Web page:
Things the photography guide books don’t tell you about composition (part 2)

5. Wait for the traffic

If there’s a road in the scene you are composing watch out for traffic and (in most cases) time the shot to avoid having any traffic in it.

If the road is quite nearby it’s often possible to conceal it by shooting from a slightly lower angle than normal.

If you’re photographing an area with busy traffic consider taking a sequence of shots with the camera rock-steady on a tripod. Shoot until you have at least one shot of every area in the scene without any traffic. You can then create a composite image without any cars.

6. Get rid of tourists

Tourists can really clutter up a photogenic scene. The best way to avoid them is to shoot early in the morning before there are many around, but if you can’t avoid them try shooting a sequence of images with the camera on a tripod and then create a composite image in the same way as we suggest dealing with traffic.

Another option is to use a heavy neutral density filter to allow you to take a very long exposure in daylight. As the tourists are moving they shouldn’t register in the image.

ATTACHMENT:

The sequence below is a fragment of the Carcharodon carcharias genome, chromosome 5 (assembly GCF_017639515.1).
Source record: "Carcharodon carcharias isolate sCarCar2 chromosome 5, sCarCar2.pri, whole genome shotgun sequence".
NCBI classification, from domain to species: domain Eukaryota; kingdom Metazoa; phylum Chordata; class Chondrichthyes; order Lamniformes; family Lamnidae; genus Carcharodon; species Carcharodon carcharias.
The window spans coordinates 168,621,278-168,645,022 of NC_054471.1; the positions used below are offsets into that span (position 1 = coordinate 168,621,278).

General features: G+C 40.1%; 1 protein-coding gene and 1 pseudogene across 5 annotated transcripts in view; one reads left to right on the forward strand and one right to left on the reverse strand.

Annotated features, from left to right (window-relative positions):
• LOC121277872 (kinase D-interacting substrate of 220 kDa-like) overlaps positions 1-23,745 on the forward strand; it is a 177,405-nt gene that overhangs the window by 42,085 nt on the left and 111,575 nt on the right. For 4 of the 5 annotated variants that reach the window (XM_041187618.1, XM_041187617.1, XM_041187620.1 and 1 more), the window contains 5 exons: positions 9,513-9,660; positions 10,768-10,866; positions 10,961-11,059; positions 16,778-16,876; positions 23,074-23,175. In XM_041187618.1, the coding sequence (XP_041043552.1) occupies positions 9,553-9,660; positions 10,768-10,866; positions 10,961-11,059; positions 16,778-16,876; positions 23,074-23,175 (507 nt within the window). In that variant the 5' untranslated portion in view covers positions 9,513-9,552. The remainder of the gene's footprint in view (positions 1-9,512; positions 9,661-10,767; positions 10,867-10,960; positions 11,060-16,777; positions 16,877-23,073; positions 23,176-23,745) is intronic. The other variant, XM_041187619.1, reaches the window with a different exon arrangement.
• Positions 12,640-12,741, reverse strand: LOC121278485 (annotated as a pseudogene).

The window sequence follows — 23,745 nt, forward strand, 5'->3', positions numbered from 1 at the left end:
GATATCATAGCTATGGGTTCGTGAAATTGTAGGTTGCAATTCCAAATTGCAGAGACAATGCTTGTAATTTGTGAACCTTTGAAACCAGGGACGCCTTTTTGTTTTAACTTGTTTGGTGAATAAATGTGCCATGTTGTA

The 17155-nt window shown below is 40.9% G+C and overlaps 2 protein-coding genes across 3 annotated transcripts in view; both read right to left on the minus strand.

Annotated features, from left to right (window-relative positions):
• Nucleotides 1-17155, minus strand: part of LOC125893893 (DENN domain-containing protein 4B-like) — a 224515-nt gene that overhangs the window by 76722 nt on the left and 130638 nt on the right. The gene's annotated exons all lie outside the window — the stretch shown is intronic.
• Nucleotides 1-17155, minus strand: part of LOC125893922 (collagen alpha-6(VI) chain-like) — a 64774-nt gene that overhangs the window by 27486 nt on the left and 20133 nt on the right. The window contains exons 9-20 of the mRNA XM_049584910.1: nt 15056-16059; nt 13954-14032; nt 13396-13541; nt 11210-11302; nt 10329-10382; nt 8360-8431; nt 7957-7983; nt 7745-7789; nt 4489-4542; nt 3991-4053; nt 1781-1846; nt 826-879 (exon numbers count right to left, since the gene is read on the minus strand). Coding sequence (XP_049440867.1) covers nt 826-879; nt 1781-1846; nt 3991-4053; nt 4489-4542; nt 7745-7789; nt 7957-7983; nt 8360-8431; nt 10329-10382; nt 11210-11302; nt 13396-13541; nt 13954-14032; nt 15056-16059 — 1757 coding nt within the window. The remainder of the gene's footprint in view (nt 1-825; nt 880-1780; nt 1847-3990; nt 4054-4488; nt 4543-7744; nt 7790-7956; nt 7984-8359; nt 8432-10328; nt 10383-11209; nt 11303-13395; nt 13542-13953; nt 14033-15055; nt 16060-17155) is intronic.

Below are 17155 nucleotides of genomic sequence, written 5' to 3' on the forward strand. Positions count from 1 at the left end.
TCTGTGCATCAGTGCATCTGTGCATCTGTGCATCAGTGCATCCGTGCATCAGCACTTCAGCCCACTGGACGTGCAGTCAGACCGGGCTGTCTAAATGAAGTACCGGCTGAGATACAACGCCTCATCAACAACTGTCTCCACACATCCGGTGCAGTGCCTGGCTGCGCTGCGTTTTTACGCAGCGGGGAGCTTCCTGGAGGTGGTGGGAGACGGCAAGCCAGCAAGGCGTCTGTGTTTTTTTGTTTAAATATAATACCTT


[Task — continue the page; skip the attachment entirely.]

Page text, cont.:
Using a less dense ND filter can also work well because the shorter (long) exposure means the tourists register as a blur giving a sense of how busy the place is and it can create a more interesting image. An alternative approach is to make the tourists part of the image. Don’t just include them, make them the subject and document the real feel of the location rather than the post-card view

7. Distracting colours

Some colours, such as red, can really draw your eye. While this can be used to good effect, it’s a real pain when it’s an object that you don’t really want to be centre of attention.

If you’re photographing a rural scene, for example, and there’s a red bucket in a field or there’s a bright road sign, your eye will be distracted from the main view. However, the impact of these objects can be dramatically decreased by converting the image to black and white.

This is also a great way of dealing with scenes that have a random mix of colours that don’t work especially well together.

8. Make a crop

Sometimes you’re faced with a fabulous scene, but there’s nothing really interesting in the foreground and adding something just looks wrong. In these instances a dramatic crop to create a panorama can work really well.

We often see images cropped to 16:9, but other formats such as 1:3 can be used to good effect as well.

In fact you can use just about any format that you like, you can crop without a fixed format, but for the best results try to visualise how you want the final image to look before you press the shutter release home. Many cameras have a crop mode which allows you to see a cropped image on the screen (or in the viewfinder of CSCs). If your camera doesn’t have this feature, two pieces of card which are held to block out parts of the image when you view it on the camera’s screen can be just as effective

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